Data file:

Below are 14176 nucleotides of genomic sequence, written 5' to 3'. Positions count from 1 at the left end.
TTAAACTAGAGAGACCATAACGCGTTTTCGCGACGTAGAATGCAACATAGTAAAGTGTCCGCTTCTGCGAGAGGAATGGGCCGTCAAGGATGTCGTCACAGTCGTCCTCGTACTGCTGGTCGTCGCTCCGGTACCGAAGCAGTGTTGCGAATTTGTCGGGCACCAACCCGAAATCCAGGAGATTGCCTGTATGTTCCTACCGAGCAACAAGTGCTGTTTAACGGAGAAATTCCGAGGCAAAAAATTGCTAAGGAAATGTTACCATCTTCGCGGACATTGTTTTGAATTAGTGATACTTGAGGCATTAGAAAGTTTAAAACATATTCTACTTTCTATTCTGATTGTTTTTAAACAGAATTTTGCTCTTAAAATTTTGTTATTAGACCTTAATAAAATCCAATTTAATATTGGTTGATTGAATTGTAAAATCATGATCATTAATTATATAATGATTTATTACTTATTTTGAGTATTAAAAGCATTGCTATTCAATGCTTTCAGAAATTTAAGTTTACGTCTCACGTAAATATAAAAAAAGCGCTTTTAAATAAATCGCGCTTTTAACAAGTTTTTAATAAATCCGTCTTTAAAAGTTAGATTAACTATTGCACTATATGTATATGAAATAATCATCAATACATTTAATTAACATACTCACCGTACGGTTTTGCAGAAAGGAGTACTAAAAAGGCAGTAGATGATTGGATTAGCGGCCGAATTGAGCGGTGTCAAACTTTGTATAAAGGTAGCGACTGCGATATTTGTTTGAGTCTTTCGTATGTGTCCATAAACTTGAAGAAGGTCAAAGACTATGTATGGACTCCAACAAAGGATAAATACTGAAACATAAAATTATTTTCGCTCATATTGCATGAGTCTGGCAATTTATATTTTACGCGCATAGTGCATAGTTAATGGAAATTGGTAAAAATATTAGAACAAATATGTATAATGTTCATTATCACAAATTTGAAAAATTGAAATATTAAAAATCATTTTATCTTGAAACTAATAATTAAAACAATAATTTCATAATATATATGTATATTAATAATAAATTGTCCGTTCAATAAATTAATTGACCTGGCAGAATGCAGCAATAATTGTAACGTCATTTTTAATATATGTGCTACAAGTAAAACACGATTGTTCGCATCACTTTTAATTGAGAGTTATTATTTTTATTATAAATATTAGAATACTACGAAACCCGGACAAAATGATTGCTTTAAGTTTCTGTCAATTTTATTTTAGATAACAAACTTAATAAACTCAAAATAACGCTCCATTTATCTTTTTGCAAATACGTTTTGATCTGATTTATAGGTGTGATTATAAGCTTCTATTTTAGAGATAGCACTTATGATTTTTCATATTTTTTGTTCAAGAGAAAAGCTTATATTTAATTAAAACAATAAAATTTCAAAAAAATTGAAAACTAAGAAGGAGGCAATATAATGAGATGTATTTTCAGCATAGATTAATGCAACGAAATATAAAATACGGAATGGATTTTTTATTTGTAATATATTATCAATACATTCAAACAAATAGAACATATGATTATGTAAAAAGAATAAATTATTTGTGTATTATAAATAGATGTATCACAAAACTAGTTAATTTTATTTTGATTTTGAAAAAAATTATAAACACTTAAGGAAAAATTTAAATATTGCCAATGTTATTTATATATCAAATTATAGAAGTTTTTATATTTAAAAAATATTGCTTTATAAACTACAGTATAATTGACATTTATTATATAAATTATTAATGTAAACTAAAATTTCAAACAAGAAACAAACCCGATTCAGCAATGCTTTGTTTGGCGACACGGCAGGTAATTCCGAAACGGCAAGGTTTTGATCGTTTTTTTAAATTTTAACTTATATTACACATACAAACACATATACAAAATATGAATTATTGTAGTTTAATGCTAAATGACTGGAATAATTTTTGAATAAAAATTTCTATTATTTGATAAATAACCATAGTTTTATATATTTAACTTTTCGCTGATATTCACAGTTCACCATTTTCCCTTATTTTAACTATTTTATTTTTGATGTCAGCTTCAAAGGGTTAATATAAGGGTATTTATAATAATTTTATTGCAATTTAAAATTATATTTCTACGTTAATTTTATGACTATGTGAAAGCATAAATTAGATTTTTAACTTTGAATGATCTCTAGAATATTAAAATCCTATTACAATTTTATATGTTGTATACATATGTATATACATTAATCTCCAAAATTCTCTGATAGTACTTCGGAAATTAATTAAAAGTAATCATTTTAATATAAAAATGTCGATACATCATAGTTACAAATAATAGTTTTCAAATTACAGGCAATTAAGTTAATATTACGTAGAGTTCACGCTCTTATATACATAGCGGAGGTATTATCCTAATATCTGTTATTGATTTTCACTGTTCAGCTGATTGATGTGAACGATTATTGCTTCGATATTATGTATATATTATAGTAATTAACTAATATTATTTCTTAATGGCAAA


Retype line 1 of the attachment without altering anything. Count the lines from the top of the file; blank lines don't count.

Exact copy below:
Below are 14176 nucleotides of genomic sequence, written 5' to 3'. Positions count from 1 at the left end.